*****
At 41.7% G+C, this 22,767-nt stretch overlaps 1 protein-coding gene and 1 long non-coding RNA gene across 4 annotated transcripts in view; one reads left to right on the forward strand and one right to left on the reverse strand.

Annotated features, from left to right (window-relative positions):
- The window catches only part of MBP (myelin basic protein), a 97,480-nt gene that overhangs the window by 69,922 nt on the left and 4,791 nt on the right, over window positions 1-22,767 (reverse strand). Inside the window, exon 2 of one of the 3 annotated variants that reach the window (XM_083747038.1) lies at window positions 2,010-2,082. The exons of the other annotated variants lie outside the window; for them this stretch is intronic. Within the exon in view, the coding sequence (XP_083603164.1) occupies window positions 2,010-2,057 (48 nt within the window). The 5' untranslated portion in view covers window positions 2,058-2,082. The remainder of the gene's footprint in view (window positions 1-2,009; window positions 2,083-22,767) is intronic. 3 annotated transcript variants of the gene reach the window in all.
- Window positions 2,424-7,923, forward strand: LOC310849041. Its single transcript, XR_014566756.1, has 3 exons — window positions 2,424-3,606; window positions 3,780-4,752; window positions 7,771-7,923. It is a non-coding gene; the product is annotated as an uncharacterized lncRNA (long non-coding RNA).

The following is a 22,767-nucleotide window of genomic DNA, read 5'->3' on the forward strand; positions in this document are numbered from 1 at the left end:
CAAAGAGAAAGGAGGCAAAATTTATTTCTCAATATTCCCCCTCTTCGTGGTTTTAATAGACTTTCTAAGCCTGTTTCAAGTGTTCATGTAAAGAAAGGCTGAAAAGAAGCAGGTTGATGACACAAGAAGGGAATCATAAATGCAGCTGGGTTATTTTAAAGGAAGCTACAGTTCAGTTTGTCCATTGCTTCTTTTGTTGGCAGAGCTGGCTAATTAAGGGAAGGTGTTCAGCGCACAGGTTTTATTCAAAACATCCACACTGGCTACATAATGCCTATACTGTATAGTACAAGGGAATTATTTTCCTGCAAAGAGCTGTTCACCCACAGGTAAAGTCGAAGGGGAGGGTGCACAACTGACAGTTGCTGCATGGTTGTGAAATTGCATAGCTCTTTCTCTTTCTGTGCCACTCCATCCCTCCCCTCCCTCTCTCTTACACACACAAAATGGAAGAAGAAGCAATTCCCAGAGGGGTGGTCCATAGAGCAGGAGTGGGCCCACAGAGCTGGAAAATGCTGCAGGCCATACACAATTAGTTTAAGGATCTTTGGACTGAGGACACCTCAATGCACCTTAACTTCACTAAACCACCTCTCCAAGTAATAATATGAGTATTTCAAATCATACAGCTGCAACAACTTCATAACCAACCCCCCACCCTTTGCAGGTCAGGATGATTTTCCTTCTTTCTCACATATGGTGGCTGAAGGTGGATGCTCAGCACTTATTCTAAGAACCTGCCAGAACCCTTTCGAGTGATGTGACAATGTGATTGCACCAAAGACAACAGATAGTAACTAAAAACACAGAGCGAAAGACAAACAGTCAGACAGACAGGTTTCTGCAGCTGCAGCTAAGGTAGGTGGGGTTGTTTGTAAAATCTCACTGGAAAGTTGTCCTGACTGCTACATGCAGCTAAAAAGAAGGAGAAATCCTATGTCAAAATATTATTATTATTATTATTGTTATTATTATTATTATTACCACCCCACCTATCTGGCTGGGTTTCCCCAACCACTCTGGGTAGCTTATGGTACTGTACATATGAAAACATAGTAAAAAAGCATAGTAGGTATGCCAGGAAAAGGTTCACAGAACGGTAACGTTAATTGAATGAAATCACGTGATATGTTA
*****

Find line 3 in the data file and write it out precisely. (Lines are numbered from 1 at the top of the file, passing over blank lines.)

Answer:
- The window catches only part of MBP (myelin basic protein), a 97,480-nt gene that overhangs the window by 69,922 nt on the left and 4,791 nt on the right, over window positions 1-22,767 (reverse strand). Inside the window, exon 2 of one of the 3 annotated variants that reach the window (XM_083747038.1) lies at window positions 2,010-2,082. The exons of the other annotated variants lie outside the window; for them this stretch is intronic. Within the exon in view, the coding sequence (XP_083603164.1) occupies window positions 2,010-2,057 (48 nt within the window). The 5' untranslated portion in view covers window positions 2,058-2,082. The remainder of the gene's footprint in view (window positions 1-2,009; window positions 2,083-22,767) is intronic. 3 annotated transcript variants of the gene reach the window in all.